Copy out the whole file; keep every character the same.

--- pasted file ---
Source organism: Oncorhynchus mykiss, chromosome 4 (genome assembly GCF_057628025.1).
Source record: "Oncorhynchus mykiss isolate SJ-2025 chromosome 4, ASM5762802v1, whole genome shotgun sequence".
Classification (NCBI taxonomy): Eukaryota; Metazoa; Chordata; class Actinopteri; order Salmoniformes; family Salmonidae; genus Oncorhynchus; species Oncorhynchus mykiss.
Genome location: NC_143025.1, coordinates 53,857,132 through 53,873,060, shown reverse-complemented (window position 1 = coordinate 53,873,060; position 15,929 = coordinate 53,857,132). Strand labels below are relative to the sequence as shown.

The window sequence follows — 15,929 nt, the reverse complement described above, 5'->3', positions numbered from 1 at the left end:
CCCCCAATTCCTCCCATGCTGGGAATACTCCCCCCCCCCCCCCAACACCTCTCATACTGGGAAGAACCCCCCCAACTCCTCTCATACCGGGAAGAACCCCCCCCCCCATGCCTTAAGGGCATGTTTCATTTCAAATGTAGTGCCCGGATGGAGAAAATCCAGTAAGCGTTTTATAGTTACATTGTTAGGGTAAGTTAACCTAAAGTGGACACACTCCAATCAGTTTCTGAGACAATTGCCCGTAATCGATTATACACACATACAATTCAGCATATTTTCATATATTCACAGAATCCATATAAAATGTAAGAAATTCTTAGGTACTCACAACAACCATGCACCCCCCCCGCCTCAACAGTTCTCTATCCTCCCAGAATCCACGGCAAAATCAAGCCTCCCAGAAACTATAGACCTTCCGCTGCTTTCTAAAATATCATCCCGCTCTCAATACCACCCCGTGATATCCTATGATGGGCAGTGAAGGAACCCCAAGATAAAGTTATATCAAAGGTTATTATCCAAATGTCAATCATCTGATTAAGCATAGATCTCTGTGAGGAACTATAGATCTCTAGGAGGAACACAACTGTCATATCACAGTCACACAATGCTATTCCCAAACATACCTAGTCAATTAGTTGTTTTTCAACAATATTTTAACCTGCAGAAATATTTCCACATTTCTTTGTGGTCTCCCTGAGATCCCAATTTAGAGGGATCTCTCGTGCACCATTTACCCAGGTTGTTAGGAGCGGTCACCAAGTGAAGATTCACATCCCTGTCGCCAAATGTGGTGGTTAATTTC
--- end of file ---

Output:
Source organism: Oncorhynchus mykiss, chromosome 4 (genome assembly GCF_057628025.1).
Source record: "Oncorhynchus mykiss isolate SJ-2025 chromosome 4, ASM5762802v1, whole genome shotgun sequence".
Classification (NCBI taxonomy): Eukaryota; Metazoa; Chordata; class Actinopteri; order Salmoniformes; family Salmonidae; genus Oncorhynchus; species Oncorhynchus mykiss.
Genome location: NC_143025.1, coordinates 53,857,132 through 53,873,060, shown reverse-complemented (window position 1 = coordinate 53,873,060; position 15,929 = coordinate 53,857,132). Strand labels below are relative to the sequence as shown.

The window sequence follows — 15,929 nt, the reverse complement described above, 5'->3', positions numbered from 1 at the left end:
CCCCCAATTCCTCCCATGCTGGGAATACTCCCCCCCCCCCCCCAACACCTCTCATACTGGGAAGAACCCCCCCAACTCCTCTCATACCGGGAAGAACCCCCCCCCCCATGCCTTAAGGGCATGTTTCATTTCAAATGTAGTGCCCGGATGGAGAAAATCCAGTAAGCGTTTTATAGTTACATTGTTAGGGTAAGTTAACCTAAAGTGGACACACTCCAATCAGTTTCTGAGACAATTGCCCGTAATCGATTATACACACATACAATTCAGCATATTTTCATATATTCACAGAATCCATATAAAATGTAAGAAATTCTTAGGTACTCACAACAACCATGCACCCCCCCCGCCTCAACAGTTCTCTATCCTCCCAGAATCCACGGCAAAATCAAGCCTCCCAGAAACTATAGACCTTCCGCTGCTTTCTAAAATATCATCCCGCTCTCAATACCACCCCGTGATATCCTATGATGGGCAGTGAAGGAACCCCAAGATAAAGTTATATCAAAGGTTATTATCCAAATGTCAATCATCTGATTAAGCATAGATCTCTGTGAGGAACTATAGATCTCTAGGAGGAACACAACTGTCATATCACAGTCACACAATGCTATTCCCAAACATACCTAGTCAATTAGTTGTTTTTCAACAATATTTTAACCTGCAGAAATATTTCCACATTTCTTTGTGGTCTCCCTGAGATCCCAATTTAGAGGGATCTCTCGTGCACCATTTACCCAGGTTGTTAGGAGCGGTCACCAAGTGAAGATTCACATCCCTGTCGCCAAATGTGGTGGTTAATTTC